“Heck no, we won’t go,” say many small U.S. businesses who were asked about reverting to dial-up Internet access from DSL.
In fact, 65 percent of the 550 business DSL subscribers that were surveyed via telephone by the Yankee Group for DSL provider SBC indicated that their broadband connection would be one of the last services eliminated if they needed to cut costs.
The survey revealed that almost all (91 percent) of the business DSL subscribers believe that the productivity benefits of the service meet or exceed their expectations in relation to the monthly cost.
“Businesses truly believe that broadband enables them to service their customers better and more efficiently,” said Mike Lauricella, program manager with the Yankee Group’s Small and Medium Business Technologies Practice. “Businesses will only continue to increase their use of the Internet and continue to extend broadband throughout the company.”
A broadband connection is invaluable for many business applications that require speed and strength. The survey found that 88 percent of respondents use their DSL Internet access service to conduct online research; 83 percent send and receive email with large attachments; 78 percent purchase supplies online; and 69 percent book travel reservations.
Even though many U.S. businesses are increasingly reliant on DSL service, a point-topic report finds that American broadband subscriptions are lagging behind those in Europe.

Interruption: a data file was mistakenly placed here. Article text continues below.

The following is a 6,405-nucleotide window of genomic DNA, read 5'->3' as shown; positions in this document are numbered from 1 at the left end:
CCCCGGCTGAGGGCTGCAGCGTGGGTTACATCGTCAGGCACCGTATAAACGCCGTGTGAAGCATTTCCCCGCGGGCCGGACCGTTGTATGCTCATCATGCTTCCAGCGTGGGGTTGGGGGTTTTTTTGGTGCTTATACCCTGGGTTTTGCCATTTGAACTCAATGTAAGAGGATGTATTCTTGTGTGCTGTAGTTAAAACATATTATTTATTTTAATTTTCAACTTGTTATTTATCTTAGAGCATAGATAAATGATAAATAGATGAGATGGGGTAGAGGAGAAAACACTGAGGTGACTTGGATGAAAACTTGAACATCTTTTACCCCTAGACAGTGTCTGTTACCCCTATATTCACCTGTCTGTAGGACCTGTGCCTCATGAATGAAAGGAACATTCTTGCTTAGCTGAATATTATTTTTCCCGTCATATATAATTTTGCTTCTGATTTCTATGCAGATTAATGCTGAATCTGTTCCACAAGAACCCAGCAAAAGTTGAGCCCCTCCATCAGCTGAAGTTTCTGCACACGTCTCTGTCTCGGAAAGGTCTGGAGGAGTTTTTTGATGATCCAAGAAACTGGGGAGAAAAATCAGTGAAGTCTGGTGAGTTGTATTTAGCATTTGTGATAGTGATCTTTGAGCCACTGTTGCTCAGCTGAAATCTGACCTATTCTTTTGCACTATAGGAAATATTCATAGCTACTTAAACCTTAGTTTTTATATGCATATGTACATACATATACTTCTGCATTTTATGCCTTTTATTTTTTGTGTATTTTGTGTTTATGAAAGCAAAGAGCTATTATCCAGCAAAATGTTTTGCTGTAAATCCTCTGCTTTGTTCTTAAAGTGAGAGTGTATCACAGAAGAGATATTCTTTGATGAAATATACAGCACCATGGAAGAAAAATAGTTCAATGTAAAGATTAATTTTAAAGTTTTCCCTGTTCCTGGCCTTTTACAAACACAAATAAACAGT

Measured in terms of DSL lines per 100 population, the U.S. now ranks tenth in the world league table – down from fifth only a year ago. The U.S. with only 1.6 DSL lines per 100 people is failing to build on its early start in the technology.
While the U.S. increased its number of DSL lines by 78 percent, from 2.5 million to 4.4 million, during 2001, other countries grew much faster. The Asia-Pacific countries are still out in front, with South Korea having nearly 11 DSL lines for every 100 people, but European countries such as Germany, Finland, Sweden and Belgium are also showing very rapid growth.
“This looks bad for growth prospects in the U.S.,” says Tim Johnson, publisher of point-topic.com. “Broadband’s a big market in its own right but it’s also the platform for all kinds of new media services, and it’s essential for raising productivity and cutting costs.”
Point-topic theorizes that the lowered U.S. ranking can be attributed to the country’s lack of enforcement of telecom policies, such as the Telecommunications Act of 1996. Instead of stimulating competition, the legislation left the incumbent carriers or regional Bell operating companies comfortably in control of the DSL market.
The demise of many DSL service providers, coupled with non-existent governmental promotion of broadband development, are contributing factors to the U.S. position in rankings. Another reason is that many homes use the competing broadband technology, cable modems. But even when this is taken into account the U.S. is still well down the broadband league table.
The U.S. is not the only country having difficulty in the broadband race. Japan started serious DSL roll-out only in 2001 but it is already 13th in terms of DSL lines per 100 population. France and Italy are 19th and 20th respectively and the UK trails well behind at 26th, with only 0.24 lines per 100 people at the beginning of this year.
|World Top Ten for DSL, based on DSL lines per 100 population|
|Country||Jan 2002||Jan 2001||Ranking 2002||Ranking 2001|
|Source: Point Topic|
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